This may sound like a cliché, but the sky’s the limit for professionals in the field of criminology. In the United States higher education system, the criminology field of academic study is more commonly known as criminal justice, and it is often obtained by prospective law enforcement agents, correctional officers, forensic science technicians, loss prevention specialists, probation officers, paralegals who specialize in criminal defense, and research associates.
Is A Criminology Degree Worth It?
By virtue of being a highly dynamic field, a criminal justice degree can open many doors and can thus be considered to be very valuable. A forensic investigator, for example, can earn lucrative salaries if she is retained as a subject matter expert. While some police academies will admit cadets without criminal justice degrees depending on staffing levels, they always prefer applicants who have studied criminology.
Criminology Degree Requirements
Prospective students who have completed their secondary education can choose degree programs at the associate or bachelor degree levels; the latter is the most often recommended to all students, but some applicants to law enforcement academies may gain admission with an associate’s degree. If you have questions about which would be a better option, contact the admissions counselors at Florida National University; they will be happy to provide information.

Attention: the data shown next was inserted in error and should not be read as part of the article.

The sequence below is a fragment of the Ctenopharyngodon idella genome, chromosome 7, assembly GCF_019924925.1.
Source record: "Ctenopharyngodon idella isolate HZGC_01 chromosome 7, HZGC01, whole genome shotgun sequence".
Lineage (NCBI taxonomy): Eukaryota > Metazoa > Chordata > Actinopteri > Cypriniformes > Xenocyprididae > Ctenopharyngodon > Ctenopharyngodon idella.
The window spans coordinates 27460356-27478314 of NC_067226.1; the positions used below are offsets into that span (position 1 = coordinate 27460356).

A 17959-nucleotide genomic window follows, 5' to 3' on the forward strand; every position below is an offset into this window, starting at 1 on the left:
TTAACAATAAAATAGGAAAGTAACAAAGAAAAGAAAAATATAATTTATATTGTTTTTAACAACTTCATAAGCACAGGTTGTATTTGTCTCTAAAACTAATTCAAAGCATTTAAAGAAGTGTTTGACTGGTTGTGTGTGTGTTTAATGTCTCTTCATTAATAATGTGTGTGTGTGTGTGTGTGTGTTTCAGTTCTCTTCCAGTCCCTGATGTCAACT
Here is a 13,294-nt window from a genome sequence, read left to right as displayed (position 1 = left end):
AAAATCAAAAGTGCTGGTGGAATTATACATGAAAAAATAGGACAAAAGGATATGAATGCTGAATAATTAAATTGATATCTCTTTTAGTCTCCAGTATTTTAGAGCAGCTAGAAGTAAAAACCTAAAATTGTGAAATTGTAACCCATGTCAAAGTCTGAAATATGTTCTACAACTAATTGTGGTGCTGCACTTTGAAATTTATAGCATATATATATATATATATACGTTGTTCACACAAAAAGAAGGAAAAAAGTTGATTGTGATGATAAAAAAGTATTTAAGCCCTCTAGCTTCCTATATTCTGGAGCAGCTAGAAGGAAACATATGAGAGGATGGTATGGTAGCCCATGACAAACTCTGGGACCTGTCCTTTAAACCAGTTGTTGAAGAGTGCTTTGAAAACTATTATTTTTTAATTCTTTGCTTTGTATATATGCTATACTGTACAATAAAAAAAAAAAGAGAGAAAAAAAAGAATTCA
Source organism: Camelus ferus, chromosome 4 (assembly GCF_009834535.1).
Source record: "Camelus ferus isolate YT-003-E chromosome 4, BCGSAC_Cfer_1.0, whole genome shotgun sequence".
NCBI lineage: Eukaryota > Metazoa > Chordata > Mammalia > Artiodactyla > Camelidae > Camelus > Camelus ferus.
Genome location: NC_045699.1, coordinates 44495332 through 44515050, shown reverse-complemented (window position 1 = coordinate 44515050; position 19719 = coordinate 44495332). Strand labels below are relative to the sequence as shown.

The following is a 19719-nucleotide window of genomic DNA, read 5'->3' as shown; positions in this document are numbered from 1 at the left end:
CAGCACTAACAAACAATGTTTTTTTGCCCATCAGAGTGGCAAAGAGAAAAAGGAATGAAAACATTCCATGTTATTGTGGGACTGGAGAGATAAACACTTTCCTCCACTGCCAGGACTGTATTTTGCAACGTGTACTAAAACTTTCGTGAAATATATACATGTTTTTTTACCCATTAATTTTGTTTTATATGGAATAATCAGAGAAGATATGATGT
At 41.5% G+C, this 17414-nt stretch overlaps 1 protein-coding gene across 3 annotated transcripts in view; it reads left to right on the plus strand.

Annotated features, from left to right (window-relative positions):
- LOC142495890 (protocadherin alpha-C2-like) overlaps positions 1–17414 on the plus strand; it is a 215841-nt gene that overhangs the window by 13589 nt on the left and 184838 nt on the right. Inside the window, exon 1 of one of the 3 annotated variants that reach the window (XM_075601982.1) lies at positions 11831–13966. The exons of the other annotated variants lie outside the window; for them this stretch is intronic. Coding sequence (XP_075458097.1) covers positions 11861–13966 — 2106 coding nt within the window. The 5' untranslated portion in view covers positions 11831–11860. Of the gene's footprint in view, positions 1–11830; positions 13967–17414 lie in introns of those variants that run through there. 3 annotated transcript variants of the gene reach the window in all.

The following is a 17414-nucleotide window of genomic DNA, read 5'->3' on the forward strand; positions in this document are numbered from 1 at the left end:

Associates In Criminal Justice
The FNU Associate of Arts Criminal Justice degree program takes 60 credits for completion. It can be followed up with a bachelor’s degree.
Bachelor’s In Criminal Justice
The FNU Bachelor of Science Criminal Justice degree program takes 120 credits to complete, and it can be followed up by a master’s degree program not just in criminology but also other fields. When this degree is complemented by a Master of Business Administration, for example, the chances of getting a lucrative position in the fields of loss prevention and retail security can be greatly improved.
Crime does not pay, but a criminal justice degree can lead to jobs that pay handsome salaries. The median annual salary for American police officers was $63,380 in 2018. Detectives could earn over $80,000 per year. Cybersecurity specialists who assist in tracking down organized hacking outfits are in great demand; the U.S. Bureau of Labor Statistics reports that this occupational sector will grow by more than 35% by the year 2022.
Learn More About FNU’s Criminology Degree Programs
As a private college serving the South Florida community, FNU can be your stepping stone towards a career in the criminology field. Both associate and bachelor’s degree programs can be completed online; this adds a layer of convenience to working professionals who wish to transition into a new career or are seeking to boost their current job status. FNU operates two campus locations in the Miami metropolitan area. The university is fully accredited to grant degrees in the state of Florida.
Learn more about criminal justice degree programs today; contact our admissions office and inquire about enrollment. Students can apply for scholarships or request assistance in obtaining financial aid. Get your degree and build your career within the criminal justice system.